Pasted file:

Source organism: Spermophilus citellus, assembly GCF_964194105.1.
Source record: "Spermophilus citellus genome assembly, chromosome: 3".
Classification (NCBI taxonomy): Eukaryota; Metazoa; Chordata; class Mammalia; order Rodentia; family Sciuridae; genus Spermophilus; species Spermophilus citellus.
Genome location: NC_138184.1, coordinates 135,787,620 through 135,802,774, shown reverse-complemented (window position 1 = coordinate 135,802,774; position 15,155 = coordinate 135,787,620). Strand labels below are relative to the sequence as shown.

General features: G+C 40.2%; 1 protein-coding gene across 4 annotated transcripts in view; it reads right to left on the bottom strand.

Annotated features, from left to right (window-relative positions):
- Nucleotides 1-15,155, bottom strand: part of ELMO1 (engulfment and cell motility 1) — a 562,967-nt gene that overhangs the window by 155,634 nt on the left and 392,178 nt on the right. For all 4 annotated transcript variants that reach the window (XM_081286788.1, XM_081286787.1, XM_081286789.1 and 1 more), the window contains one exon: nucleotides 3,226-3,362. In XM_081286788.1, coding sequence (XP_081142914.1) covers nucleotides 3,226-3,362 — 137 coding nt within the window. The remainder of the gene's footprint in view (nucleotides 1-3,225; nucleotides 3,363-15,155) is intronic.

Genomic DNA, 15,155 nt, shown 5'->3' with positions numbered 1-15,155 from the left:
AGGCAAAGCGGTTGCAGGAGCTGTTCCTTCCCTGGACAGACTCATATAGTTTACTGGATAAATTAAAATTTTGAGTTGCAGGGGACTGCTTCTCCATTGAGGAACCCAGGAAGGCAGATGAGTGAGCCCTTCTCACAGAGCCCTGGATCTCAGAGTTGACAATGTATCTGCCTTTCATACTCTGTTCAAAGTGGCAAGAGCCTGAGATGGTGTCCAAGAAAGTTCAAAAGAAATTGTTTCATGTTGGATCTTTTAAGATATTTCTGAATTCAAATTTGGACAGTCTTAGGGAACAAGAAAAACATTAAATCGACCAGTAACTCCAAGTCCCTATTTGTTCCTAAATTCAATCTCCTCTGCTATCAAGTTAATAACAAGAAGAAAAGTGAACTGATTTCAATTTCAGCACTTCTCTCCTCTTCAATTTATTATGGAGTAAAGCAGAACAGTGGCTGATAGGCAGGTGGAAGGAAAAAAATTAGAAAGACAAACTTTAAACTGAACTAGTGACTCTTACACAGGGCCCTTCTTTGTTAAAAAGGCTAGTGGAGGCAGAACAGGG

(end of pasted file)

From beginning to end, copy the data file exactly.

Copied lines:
Source organism: Spermophilus citellus, assembly GCF_964194105.1.
Source record: "Spermophilus citellus genome assembly, chromosome: 3".
Classification (NCBI taxonomy): Eukaryota; Metazoa; Chordata; class Mammalia; order Rodentia; family Sciuridae; genus Spermophilus; species Spermophilus citellus.
Genome location: NC_138184.1, coordinates 135,787,620 through 135,802,774, shown reverse-complemented (window position 1 = coordinate 135,802,774; position 15,155 = coordinate 135,787,620). Strand labels below are relative to the sequence as shown.

General features: G+C 40.2%; 1 protein-coding gene across 4 annotated transcripts in view; it reads right to left on the bottom strand.

Annotated features, from left to right (window-relative positions):
- Nucleotides 1-15,155, bottom strand: part of ELMO1 (engulfment and cell motility 1) — a 562,967-nt gene that overhangs the window by 155,634 nt on the left and 392,178 nt on the right. For all 4 annotated transcript variants that reach the window (XM_081286788.1, XM_081286787.1, XM_081286789.1 and 1 more), the window contains one exon: nucleotides 3,226-3,362. In XM_081286788.1, coding sequence (XP_081142914.1) covers nucleotides 3,226-3,362 — 137 coding nt within the window. The remainder of the gene's footprint in view (nucleotides 1-3,225; nucleotides 3,363-15,155) is intronic.

Genomic DNA, 15,155 nt, shown 5'->3' with positions numbered 1-15,155 from the left:
AGGCAAAGCGGTTGCAGGAGCTGTTCCTTCCCTGGACAGACTCATATAGTTTACTGGATAAATTAAAATTTTGAGTTGCAGGGGACTGCTTCTCCATTGAGGAACCCAGGAAGGCAGATGAGTGAGCCCTTCTCACAGAGCCCTGGATCTCAGAGTTGACAATGTATCTGCCTTTCATACTCTGTTCAAAGTGGCAAGAGCCTGAGATGGTGTCCAAGAAAGTTCAAAAGAAATTGTTTCATGTTGGATCTTTTAAGATATTTCTGAATTCAAATTTGGACAGTCTTAGGGAACAAGAAAAACATTAAATCGACCAGTAACTCCAAGTCCCTATTTGTTCCTAAATTCAATCTCCTCTGCTATCAAGTTAATAACAAGAAGAAAAGTGAACTGATTTCAATTTCAGCACTTCTCTCCTCTTCAATTTATTATGGAGTAAAGCAGAACAGTGGCTGATAGGCAGGTGGAAGGAAAAAAATTAGAAAGACAAACTTTAAACTGAACTAGTGACTCTTACACAGGGCCCTTCTTTGTTAAAAAGGCTAGTGGAGGCAGAACAGGG